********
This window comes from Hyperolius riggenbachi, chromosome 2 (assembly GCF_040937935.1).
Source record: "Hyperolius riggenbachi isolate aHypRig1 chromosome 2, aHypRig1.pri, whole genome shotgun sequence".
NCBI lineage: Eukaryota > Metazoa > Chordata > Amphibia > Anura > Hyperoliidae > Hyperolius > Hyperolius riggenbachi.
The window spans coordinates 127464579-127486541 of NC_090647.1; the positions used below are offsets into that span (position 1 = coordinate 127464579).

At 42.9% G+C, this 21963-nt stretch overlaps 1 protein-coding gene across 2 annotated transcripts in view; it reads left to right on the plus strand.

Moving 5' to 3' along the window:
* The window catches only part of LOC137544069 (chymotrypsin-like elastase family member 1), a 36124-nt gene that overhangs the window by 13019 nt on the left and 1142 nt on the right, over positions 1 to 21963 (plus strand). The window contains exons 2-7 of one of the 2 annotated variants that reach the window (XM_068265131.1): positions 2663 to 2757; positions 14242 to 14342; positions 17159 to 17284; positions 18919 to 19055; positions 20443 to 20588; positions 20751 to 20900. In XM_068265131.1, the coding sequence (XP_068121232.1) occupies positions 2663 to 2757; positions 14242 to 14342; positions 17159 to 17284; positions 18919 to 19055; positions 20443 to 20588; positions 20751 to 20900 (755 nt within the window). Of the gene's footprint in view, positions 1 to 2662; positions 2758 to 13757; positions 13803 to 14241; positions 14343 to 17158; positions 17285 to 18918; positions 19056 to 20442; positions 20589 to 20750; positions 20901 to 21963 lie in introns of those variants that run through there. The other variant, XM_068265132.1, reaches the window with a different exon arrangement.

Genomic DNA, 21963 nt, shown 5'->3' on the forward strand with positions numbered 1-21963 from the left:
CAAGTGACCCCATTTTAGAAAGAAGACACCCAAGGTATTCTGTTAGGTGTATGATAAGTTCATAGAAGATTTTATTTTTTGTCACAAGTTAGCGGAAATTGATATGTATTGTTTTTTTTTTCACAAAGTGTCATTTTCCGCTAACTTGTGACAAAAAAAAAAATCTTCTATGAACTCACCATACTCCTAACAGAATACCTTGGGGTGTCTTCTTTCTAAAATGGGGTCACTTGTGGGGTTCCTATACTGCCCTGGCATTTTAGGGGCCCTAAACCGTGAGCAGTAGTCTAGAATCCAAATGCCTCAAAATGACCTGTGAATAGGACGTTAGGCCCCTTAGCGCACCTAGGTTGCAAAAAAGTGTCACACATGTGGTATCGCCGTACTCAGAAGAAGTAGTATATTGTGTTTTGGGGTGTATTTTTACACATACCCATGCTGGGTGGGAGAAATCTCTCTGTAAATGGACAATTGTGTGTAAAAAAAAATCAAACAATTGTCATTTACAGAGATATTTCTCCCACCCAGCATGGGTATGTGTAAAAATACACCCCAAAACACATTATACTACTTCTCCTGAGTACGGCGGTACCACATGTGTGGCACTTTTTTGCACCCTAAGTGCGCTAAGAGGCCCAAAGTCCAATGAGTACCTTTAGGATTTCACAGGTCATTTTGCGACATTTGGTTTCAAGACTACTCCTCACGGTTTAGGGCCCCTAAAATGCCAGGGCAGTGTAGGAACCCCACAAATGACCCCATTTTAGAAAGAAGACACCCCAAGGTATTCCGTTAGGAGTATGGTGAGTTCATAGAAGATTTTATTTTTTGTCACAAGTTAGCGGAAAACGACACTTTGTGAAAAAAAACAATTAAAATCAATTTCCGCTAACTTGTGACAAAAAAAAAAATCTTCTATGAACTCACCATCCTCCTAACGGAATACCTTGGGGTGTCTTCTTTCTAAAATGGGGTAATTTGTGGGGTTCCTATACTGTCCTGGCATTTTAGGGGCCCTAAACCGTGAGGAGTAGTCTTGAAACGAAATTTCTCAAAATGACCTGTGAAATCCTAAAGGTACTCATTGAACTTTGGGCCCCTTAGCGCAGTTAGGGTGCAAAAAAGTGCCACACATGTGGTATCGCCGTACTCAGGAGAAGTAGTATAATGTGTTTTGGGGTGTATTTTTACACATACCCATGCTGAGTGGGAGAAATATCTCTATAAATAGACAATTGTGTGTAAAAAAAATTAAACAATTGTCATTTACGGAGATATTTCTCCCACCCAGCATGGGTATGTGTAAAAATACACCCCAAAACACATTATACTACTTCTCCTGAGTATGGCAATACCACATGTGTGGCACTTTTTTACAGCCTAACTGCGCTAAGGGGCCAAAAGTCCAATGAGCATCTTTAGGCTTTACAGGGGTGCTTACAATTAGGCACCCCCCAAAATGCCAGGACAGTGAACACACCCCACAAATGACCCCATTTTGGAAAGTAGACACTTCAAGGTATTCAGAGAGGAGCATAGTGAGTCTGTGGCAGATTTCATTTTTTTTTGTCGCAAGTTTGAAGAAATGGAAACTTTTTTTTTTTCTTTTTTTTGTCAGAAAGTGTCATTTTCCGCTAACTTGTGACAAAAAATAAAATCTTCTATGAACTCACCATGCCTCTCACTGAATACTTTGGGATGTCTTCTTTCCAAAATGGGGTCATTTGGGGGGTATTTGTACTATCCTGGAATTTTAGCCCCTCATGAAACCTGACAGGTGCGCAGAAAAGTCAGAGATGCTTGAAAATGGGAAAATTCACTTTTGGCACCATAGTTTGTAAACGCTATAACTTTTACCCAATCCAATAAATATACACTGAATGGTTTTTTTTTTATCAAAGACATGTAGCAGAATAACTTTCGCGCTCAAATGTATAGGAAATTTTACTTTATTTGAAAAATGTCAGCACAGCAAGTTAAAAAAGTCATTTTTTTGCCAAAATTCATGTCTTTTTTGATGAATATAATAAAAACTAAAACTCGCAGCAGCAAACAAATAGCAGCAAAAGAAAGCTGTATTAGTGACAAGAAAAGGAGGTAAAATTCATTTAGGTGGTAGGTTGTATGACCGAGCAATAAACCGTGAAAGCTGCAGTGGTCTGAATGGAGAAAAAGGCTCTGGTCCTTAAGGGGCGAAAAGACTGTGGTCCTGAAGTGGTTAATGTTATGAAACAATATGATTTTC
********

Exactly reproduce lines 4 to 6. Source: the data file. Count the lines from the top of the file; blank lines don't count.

The window spans coordinates 127464579-127486541 of NC_090647.1; the positions used below are offsets into that span (position 1 = coordinate 127464579).

At 42.9% G+C, this 21963-nt stretch overlaps 1 protein-coding gene across 2 annotated transcripts in view; it reads left to right on the plus strand.

Moving 5' to 3' along the window: